Examining Factors of Success for Aboriginal Students in K-12 Educational Systems in British Columbia, Saskatchewan and Yukon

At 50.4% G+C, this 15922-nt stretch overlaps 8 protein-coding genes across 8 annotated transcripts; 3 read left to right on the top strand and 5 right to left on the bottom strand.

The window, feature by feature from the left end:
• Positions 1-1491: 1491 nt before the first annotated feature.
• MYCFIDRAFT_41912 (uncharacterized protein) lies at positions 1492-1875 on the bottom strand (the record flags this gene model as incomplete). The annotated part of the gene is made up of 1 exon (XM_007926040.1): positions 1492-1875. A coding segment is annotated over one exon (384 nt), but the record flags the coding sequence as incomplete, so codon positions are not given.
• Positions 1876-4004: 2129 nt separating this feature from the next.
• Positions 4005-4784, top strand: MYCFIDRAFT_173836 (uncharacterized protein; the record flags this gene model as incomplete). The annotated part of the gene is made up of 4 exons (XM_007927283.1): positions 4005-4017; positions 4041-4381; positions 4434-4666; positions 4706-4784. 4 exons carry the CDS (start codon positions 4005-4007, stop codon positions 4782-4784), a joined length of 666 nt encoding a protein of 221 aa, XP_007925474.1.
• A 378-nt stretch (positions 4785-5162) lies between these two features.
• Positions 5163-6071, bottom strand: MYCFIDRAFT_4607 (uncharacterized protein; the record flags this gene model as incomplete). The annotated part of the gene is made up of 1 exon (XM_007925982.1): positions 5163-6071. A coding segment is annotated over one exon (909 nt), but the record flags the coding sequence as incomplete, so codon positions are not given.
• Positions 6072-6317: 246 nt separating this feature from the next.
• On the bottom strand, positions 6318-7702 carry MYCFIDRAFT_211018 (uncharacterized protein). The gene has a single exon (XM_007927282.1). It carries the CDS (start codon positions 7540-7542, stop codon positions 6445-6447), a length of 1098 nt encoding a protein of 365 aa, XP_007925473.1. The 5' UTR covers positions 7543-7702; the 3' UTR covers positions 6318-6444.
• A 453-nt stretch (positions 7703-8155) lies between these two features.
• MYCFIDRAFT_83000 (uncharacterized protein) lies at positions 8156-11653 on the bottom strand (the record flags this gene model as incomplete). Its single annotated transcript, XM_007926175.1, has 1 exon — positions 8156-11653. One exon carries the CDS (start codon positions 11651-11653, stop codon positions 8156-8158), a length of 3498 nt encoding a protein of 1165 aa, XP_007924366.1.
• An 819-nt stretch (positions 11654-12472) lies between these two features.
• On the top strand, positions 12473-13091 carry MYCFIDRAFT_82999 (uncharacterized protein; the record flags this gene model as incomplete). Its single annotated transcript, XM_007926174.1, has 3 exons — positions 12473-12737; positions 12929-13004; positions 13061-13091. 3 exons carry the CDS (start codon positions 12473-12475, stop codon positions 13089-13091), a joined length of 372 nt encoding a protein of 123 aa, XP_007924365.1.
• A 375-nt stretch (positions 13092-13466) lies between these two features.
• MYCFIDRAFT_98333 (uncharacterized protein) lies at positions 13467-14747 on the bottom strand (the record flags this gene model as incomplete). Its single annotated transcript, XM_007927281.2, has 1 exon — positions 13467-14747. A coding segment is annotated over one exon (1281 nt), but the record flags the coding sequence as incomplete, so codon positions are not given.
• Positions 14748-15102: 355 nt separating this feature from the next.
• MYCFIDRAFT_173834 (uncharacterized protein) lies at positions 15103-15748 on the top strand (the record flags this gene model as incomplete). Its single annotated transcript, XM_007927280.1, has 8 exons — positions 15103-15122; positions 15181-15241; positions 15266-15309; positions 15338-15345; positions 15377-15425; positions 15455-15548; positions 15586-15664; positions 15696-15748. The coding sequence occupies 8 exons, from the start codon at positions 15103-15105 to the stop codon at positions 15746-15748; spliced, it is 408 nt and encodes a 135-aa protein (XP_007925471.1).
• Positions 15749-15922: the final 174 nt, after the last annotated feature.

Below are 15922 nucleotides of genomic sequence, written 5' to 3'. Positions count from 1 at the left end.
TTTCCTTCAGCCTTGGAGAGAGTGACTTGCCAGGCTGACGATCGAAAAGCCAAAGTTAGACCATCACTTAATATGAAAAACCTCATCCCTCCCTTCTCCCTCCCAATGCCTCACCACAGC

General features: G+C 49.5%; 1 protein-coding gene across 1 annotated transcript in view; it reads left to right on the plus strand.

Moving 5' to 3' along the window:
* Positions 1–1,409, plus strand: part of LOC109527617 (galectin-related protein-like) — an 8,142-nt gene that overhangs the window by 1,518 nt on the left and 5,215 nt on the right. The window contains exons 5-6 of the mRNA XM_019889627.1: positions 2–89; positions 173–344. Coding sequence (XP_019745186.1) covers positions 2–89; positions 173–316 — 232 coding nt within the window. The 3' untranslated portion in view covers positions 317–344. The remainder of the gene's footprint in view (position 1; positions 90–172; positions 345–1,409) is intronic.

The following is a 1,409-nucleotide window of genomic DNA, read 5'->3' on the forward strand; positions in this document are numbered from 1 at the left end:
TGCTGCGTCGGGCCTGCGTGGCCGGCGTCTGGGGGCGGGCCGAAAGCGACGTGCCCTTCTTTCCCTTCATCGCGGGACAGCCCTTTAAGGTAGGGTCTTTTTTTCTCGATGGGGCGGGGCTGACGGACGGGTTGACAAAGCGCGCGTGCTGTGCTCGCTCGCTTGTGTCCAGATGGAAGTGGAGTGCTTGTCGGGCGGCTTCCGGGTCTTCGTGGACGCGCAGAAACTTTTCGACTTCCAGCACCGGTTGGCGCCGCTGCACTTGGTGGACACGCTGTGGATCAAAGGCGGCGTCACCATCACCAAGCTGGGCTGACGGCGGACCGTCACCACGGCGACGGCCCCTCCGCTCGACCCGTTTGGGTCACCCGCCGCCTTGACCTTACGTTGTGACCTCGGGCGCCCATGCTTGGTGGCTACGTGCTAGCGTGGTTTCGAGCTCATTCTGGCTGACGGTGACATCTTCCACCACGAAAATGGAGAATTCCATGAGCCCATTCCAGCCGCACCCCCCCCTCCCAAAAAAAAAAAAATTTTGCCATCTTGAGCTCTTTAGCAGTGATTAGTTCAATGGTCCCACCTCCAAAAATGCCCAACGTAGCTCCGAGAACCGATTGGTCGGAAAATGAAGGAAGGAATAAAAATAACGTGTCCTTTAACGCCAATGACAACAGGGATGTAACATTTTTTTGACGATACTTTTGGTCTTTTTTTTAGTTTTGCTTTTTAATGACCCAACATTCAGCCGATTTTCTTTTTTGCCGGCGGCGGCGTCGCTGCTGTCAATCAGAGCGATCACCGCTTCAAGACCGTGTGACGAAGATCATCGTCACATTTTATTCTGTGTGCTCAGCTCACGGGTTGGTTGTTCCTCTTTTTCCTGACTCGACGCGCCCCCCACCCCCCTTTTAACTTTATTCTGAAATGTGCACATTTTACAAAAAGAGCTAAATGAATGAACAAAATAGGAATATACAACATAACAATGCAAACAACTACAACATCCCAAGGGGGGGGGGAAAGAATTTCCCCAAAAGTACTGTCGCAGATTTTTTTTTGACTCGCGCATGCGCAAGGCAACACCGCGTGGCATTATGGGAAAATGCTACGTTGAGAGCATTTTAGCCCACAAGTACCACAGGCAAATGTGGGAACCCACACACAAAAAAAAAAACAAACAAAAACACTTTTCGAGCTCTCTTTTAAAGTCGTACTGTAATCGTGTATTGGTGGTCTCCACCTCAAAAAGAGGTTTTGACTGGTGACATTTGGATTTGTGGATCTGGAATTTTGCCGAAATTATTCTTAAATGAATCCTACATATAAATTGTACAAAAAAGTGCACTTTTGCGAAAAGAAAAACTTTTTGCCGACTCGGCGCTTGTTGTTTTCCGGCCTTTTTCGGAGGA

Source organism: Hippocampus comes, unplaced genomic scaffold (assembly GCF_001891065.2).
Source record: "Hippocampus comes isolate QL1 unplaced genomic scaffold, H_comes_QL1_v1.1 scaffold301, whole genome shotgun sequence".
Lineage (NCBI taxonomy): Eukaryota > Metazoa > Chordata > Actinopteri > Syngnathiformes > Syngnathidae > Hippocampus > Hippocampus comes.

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Aboriginal education is a complex system of governance compromises, overlapping jurisdictions and multi-party agreements. The future of Aboriginal education is a dim one at present. Evidence from research has shown educational systems, for the most part, are failing Aboriginal students and creating education disparities between Aboriginal and non-Aboriginal students. To narrow these disparities, the following goals need to be a top priority: increasing academic performance, meeting cultural goals, and improving the management of reserve schools. A review of the literature on Aboriginal education, expert interviews with practitioners working with Aboriginal students in B.C., Saskatchewan and Yukon, were undertaken for this research. The research examines successful innovations, and barriers identified in the literature and noted by interview participants. From this, two policy approaches were identified that could be adopted to mitigate disparities—tripartite agreements and a voluntary incentive-based approach pursued by the federal Aboriginal Affairs ministry where tripartite agreements are inappropriate.
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